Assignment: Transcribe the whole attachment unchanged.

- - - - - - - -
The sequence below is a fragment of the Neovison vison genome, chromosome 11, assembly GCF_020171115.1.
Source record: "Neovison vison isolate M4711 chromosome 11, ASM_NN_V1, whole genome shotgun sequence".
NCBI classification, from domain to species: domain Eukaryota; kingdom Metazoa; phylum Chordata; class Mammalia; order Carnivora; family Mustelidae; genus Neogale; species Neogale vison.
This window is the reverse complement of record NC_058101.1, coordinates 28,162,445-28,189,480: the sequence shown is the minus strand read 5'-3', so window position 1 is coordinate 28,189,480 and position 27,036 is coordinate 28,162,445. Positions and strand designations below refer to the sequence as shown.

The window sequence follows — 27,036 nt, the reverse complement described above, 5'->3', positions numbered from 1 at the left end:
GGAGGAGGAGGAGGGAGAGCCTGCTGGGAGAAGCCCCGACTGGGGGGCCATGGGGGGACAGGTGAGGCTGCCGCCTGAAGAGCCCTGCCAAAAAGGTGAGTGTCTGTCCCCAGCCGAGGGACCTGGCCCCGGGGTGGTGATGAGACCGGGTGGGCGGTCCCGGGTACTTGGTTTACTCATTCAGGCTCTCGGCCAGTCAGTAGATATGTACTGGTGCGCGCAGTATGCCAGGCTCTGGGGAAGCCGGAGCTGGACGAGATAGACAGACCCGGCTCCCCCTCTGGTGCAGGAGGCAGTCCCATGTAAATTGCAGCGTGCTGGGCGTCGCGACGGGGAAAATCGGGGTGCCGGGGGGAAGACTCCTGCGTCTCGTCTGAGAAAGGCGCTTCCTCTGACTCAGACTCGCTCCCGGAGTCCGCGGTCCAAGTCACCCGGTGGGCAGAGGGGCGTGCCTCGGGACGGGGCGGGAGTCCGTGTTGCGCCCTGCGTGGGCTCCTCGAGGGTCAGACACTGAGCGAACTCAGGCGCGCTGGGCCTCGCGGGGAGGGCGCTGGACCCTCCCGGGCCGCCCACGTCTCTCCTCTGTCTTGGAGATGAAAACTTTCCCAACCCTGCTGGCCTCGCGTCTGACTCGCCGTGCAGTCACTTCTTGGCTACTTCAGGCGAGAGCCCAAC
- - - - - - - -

The sequence below is a fragment of the Neovison vison genome, chromosome 11, assembly GCF_020171115.1.
Source record: "Neovison vison isolate M4711 chromosome 11, ASM_NN_V1, whole genome shotgun sequence".
NCBI classification, from domain to species: domain Eukaryota; kingdom Metazoa; phylum Chordata; class Mammalia; order Carnivora; family Mustelidae; genus Neogale; species Neogale vison.
This window is the reverse complement of record NC_058101.1, coordinates 28,162,445-28,189,480: the sequence shown is the minus strand read 5'-3', so window position 1 is coordinate 28,189,480 and position 27,036 is coordinate 28,162,445. Positions and strand designations below refer to the sequence as shown.

The window sequence follows — 27,036 nt, the reverse complement described above, 5'->3', positions numbered from 1 at the left end:
GGAGGAGGAGGAGGGAGAGCCTGCTGGGAGAAGCCCCGACTGGGGGGCCATGGGGGGACAGGTGAGGCTGCCGCCTGAAGAGCCCTGCCAAAAAGGTGAGTGTCTGTCCCCAGCCGAGGGACCTGGCCCCGGGGTGGTGATGAGACCGGGTGGGCGGTCCCGGGTACTTGGTTTACTCATTCAGGCTCTCGGCCAGTCAGTAGATATGTACTGGTGCGCGCAGTATGCCAGGCTCTGGGGAAGCCGGAGCTGGACGAGATAGACAGACCCGGCTCCCCCTCTGGTGCAGGAGGCAGTCCCATGTAAATTGCAGCGTGCTGGGCGTCGCGACGGGGAAAATCGGGGTGCCGGGGGGAAGACTCCTGCGTCTCGTCTGAGAAAGGCGCTTCCTCTGACTCAGACTCGCTCCCGGAGTCCGCGGTCCAAGTCACCCGGTGGGCAGAGGGGCGTGCCTCGGGACGGGGCGGGAGTCCGTGTTGCGCCCTGCGTGGGCTCCTCGAGGGTCAGACACTGAGCGAACTCAGGCGCGCTGGGCCTCGCGGGGAGGGCGCTGGACCCTCCCGGGCCGCCCACGTCTCTCCTCTGTCTTGGAGATGAAAACTTTCCCAACCCTGCTGGCCTCGCGTCTGACTCGCCGTGCAGTCACTTCTTGGCTACTTCAGGCGAGAGCCCAAC